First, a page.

Last time, I mentioned the first two (of four) changes that if made to Men’s Ministry can make a huge difference. You can read the full article here. As a review, they are:
First, change the name of the Men’s Ministry to Head of Household ministry.
“Men’s Ministry” connotes male issues, individuality and segregation, along with isolation. “Head of Household Ministry” keeps the focus on relationships and the head of household’s role in ministering through his relationships at home.
Second, teach heads of household (and then remind them over and over and over and over again) that the gospel makes them adequate to fulfill their role.
The gospel by virtue of what it is: the divinely powerful message of salvation (i.e. justification, sanctification, glorification), is alone sufficient in the hands o
f all men, including ordinary men, and made effectual by the Holy Spirit to do the work of transformation in the lives of people.
Third, stay focused on equipping men to apply the gospel in their own lives and in the lives of others.
Relationships that move wives and children toward Christ are an overflow of the transformation that God is accomplishing in the heart of the head of household (HOH). Paul says that the love of Christ compelled him (2 Cor. 5:14). In other words, his ministry was an overflow of Christ’s love working in him rather than his mustering up the will-power to do it himself.
Are HOHs experiencing transformation that overflows into service? Tragically, men can know their Bible, and even lead their households using biblical principles but still not know Jesus , love Jesus, or know the fundamentals of how to “put on Christ” everyday. Consider that many hearts are lost while the HOH is busy growing in greater knowledge of the Bible but failing in his relationships.
Equipping HOHs to apply the gospel involves teaching them skills such as how to discern the heart (i.e. motives, desires) behind their actions, how to identify and put off idolatrous desires that rule the heart, how to put on Christ, and how to repent of sin on a daily basis. Becoming more proficient in doing these things is maturity.
For example, at my church’s monthly Head of Household Meetings, we do not teach on other subjects such as finances, sex, work, eschatology, etc., etc. (That is not to say that those subjects are unimportant. However, they are usually abstracted from the gospel and easily become the sole focus overshadowing the more important, ongoing, daily heart work which requires constant attention. The secondary issues can be addressed more individually as need arises.) We have one topic: the gospel and it applied to heart and life to the glory of God. Sometimes this comes in the form of our pastor teaching. In other cases, it comes through testimony and mutual building up of brothers.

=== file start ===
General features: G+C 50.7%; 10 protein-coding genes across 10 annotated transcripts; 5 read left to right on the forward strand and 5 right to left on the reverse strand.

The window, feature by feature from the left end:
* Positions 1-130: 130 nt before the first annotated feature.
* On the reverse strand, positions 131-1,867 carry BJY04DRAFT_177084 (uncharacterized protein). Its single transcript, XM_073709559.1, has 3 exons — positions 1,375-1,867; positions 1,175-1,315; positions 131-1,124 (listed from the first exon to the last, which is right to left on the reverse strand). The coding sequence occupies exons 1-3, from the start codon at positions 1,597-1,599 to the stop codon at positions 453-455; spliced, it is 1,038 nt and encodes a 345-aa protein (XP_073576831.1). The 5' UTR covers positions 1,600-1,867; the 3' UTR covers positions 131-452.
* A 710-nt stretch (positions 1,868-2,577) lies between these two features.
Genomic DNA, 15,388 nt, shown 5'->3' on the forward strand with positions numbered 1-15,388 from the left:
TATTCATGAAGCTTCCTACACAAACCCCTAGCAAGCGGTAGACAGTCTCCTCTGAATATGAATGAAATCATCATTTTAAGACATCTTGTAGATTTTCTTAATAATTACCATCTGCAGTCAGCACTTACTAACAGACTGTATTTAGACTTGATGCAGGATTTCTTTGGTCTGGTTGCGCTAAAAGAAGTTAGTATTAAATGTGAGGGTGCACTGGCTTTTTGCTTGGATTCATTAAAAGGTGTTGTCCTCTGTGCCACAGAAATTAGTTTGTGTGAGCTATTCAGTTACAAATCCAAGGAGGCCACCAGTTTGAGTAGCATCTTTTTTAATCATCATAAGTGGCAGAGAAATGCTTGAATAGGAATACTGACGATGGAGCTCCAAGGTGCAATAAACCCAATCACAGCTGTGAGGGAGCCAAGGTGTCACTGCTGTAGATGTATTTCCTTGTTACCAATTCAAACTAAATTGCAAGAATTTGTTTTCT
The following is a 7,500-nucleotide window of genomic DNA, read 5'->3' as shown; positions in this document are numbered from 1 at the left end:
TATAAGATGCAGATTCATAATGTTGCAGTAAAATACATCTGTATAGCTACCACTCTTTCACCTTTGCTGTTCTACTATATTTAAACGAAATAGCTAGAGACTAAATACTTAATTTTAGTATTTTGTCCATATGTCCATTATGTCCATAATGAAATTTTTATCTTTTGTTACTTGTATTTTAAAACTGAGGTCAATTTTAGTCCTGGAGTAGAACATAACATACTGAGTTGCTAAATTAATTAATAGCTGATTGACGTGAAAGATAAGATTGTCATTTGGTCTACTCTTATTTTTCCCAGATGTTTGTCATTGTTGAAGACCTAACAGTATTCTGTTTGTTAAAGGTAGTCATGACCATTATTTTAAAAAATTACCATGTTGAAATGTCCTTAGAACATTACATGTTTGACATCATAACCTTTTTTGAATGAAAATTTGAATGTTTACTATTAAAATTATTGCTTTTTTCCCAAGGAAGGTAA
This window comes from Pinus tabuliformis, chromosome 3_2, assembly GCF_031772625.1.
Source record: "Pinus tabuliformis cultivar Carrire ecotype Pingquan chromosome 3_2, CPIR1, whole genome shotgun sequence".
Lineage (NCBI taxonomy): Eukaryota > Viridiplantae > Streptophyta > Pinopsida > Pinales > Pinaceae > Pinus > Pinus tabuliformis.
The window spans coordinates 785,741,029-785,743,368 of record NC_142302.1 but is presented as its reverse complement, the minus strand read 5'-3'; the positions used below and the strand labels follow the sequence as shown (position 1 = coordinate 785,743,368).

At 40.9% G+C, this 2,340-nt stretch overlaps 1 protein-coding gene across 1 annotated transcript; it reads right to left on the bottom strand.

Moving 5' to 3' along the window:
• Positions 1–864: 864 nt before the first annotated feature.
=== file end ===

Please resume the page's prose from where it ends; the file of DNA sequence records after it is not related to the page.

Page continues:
This ardent focus provides absolute clarity in the minds of us as elders and the HOHs about the nature and priority of our work.
Forth, the leaders of the church need to provide accountability.
The covenantal leaders of the local church (Elders) need to lovingly, graciously, and patiently hold the covenantal leaders of the home (HOHs) accountable to fulfill their calling of applying the gospel in their home. This involves much more than group meetings. It involves relationships between the elders and the HOHs where trust is built and intimate knowledge can be shared.
I am reminded of 1 Peter 5:5 where Peter, after talking about the shepherd role of elders adds, “You younger men, likewise, be subject to your elders…” (NASB) Who were these “younger men”? Given the historical context it would be a stretch not to believe that they were predominately HOHs.
It is easier to teach a class than it is to have a deeper conversation.
Some might conclude that this is just too hard to do, or that it’ll never work for them. Perhaps there is a better, i.e. easier, more efficient way? (There isn’t).
This is a challenge. How do we meet it?
There are a number of practical ideas that I could offer here. However, I don’t think the problem really is knowing what to do. The following question cuts to the heart of the issue. Think of the costs of not doing this. For some, we will not have to think beyond people we know who are in trouble that could have perhaps been avoided if they were in accountability relationships.
This requires personal evaluation. What do our daily choices reveal about what (or who) is most important to us? Are we willing to meet the challenge and trust that God’s Holy Spirit is going to work through us—weak and feeble though our efforts be? We ourselves need the reminder of where the power is (point #2)! We also need the overflow (#3 above) that enables us to make the necessary sacrifices.
Church leaders who pay the price of equipping heads of household enjoy a tremendous return on investment in a healthy crop of men (1 Tim. 3:1-7) who rise to leadership in the church and who are able to help younger heads of household faithfully live their covenantal role in the home. Further, heads of household who rise to the level of maturity in this role are qualified for eldership.